Christophe just sent in this update on the Manba for Malnutrition Program. There are currently seven children in the Jolivert area on the program. Missions of Love is blessed to be able to offer this program to malnourished children in the community. Life-saving programs like this are only made possible with your support.
You can read more about the Manba Program just click here.
Karen, Gregg, Ralph, Barbie, Dr. Brandon Taylor and Dr. Lea Fowler – our October Dental Team
The team has just arrive and they are already hard at work.
Dr. Lea teaches Karen how to be a dental assistant!
Dr. Brandon Taylor is seeing a patient in the new clinic.
While Gregg was busy outside making a shoe repair with duct tape!
Please cover the team in prayer as they spend their days seeing patients and bringing the good news of Jesus to those in need.
Lacie LaRue, Brandy Buttram and Jennifer Phillips all got to experience Haiti for the very first time in January. Here’s their thoughts on the car ride on the way to Jolivert.
A beautiful article about Amy Bankston & Karen Becher’s trip to Haiti. They rescued a Restavek ~ a child who had been given to another family as a servant ~ a child just down the road from our clinic in Jolivert.
Southeast member sees struggles of children in Haiti – The Southeast Outlook.
Where to start… Visited 5 graduates on Manba program yesterday and all look really good. During visit found a 3 yr old girl with 3rd degree malnutrition and edema so she will go to the clinic on Mon. and start on the manba program. Got to visit a Mom of twins-in Jan. twins came to clinic underweight. Mom was put on Manba program and twin are now chubby at 7 months.
We have discovered a little girl we met last summer is now a restavek in a nearby city. Parents who can’t afford to care of their child will place them will a family that is suppossed to send the child to school in return for the child doing housework. It usually turns out that the child is burdened with work and never gets to go to school; kind of like a child slave. We are working to get her back with her family by supporting her in school and providing a monthly stipened to feed her.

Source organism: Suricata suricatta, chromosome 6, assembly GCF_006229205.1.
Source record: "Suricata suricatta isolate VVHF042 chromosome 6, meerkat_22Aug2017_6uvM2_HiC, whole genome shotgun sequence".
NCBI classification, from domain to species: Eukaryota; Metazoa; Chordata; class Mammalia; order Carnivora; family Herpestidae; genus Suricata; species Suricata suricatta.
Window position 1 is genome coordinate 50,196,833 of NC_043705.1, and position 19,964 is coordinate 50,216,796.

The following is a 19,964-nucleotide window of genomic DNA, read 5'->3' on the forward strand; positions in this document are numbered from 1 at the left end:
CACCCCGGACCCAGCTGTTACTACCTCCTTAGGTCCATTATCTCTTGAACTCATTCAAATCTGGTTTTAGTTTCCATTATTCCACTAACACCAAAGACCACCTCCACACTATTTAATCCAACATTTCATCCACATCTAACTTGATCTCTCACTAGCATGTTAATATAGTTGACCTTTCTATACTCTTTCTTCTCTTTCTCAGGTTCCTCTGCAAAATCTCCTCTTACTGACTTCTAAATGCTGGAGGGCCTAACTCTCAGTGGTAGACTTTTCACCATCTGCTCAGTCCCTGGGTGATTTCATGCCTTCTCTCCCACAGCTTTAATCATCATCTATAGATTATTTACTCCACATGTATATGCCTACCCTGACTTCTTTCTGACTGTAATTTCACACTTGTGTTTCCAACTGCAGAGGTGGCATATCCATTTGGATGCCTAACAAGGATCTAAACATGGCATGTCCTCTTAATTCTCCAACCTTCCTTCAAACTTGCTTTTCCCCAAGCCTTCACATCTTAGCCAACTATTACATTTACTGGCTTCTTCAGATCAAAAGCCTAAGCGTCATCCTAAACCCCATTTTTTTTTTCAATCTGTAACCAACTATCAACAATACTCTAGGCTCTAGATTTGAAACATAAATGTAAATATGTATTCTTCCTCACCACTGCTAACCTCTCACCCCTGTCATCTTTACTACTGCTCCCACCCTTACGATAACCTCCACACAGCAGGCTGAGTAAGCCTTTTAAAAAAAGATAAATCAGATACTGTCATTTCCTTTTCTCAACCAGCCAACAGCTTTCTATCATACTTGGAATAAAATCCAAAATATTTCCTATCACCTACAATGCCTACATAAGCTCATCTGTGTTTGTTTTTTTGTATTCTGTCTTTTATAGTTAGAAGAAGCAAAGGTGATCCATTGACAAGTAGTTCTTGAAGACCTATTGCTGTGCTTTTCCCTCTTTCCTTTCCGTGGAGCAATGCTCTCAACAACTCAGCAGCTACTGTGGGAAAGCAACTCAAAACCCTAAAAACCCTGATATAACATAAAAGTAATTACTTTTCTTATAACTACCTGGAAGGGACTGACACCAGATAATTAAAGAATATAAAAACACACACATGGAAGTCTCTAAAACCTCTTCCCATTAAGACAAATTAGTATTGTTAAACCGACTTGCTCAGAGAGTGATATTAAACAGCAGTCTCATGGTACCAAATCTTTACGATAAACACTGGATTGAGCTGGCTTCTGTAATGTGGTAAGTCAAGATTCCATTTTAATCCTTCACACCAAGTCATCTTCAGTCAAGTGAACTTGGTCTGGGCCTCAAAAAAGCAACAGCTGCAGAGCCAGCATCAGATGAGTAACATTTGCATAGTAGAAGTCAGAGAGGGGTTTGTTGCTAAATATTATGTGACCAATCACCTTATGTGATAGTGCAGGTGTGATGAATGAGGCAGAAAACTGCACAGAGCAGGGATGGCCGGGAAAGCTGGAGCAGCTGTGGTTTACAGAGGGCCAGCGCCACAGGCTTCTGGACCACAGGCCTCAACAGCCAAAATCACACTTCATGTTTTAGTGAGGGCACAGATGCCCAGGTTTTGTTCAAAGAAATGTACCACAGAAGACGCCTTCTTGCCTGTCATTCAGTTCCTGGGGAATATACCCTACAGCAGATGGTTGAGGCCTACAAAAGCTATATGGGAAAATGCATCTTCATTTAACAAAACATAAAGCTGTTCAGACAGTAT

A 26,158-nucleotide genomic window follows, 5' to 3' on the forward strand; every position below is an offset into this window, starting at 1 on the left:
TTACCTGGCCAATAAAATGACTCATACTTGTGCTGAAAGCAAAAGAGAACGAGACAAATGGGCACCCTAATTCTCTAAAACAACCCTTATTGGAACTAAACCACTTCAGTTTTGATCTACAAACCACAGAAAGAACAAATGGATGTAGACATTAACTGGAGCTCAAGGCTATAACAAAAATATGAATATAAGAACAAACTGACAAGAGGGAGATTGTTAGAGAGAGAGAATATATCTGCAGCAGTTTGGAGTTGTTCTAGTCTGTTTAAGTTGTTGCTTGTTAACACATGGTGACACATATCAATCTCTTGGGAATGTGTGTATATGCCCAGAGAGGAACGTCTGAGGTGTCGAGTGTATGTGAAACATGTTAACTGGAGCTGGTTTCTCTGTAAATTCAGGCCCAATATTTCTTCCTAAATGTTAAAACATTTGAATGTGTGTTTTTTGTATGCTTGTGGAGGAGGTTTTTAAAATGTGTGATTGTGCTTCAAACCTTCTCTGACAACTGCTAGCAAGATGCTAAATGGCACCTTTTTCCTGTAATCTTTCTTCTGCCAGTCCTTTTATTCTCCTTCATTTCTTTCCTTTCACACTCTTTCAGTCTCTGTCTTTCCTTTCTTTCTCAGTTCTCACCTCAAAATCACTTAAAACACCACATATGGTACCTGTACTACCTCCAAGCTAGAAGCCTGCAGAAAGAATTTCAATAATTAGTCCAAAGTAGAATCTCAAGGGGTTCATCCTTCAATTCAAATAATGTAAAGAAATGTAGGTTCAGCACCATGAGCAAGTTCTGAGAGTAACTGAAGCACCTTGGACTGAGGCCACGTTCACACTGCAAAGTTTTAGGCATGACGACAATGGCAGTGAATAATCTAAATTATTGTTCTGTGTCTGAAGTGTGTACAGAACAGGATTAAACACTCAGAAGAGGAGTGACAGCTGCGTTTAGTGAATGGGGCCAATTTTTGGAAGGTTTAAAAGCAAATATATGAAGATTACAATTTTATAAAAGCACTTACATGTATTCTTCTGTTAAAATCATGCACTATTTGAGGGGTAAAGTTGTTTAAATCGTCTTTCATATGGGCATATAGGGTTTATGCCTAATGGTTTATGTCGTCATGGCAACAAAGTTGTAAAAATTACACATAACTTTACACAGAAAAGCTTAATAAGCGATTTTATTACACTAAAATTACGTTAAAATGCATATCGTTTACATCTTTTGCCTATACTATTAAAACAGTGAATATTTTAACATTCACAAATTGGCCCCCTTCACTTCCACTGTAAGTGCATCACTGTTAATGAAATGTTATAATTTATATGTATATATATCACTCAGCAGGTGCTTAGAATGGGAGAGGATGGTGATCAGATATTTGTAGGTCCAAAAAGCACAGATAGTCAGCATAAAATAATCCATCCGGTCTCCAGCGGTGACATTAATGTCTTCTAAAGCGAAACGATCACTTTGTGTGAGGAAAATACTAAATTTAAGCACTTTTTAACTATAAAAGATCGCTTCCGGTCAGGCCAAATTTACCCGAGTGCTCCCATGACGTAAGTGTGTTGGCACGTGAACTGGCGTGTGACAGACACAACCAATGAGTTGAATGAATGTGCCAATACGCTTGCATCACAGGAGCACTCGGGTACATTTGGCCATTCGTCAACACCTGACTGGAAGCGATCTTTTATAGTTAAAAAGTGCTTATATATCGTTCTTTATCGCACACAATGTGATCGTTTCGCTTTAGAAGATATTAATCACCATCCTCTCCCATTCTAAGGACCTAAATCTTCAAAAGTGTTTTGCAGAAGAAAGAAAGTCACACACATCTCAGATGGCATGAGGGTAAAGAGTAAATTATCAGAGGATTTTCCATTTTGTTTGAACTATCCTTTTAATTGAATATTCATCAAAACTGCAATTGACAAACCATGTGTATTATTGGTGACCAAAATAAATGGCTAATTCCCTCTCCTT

This morning Brooke, a nurse practioner with the group, rushed to a nearby house. The lady was 3 months pregnant and hemmoraging. The took her to the nearest hospital and only the security guard was there. The woman stopped breathing and Brooke had to perform CPR. She was able to resuscitate the women before the doctor arrived. The last thing we did today was show the Jesus Video in Creole for about 75 kids at Pastor Jean Robert’s church.
Karen Becher and her group are having a successful trip in Haiti. Here’s a few of their comments & photos so far…..
Made it to Jolivert safely on Tuesday. we hiked to Bel-Air yesterday to hold a mobile clinic & saw 118 patients! Today we had the first of two days of health care conferences for 18 nursing students and 14 outreach workers. Things are going great, thanks for the prayers. ~ Karen Becher
To God be the Glory, great things he has done! We saw over 100 patients at the Bel Air bush clinic in Haiti 2 days ago (malnutrition, rampant scabies, parasitic worms, stroke, and more); we finished a 2 day health conference with Haitian RNs and village health workers today(CPR training, breast feeding, nutrition, dehydration, IV techniques, ENT, and family planning); was reunited with my “Haitian 4 yr old daughter” who had a fever and was very sick; and we’re off to the market tomorrow. Despite the extreme poverty, Haitians are resilient! Thanks be to God for this opportunity! ~ Amy Bankston
In Haiti! What a blessing to have this amazing experience! ~ Brooke Gray
See the other photos in the album located here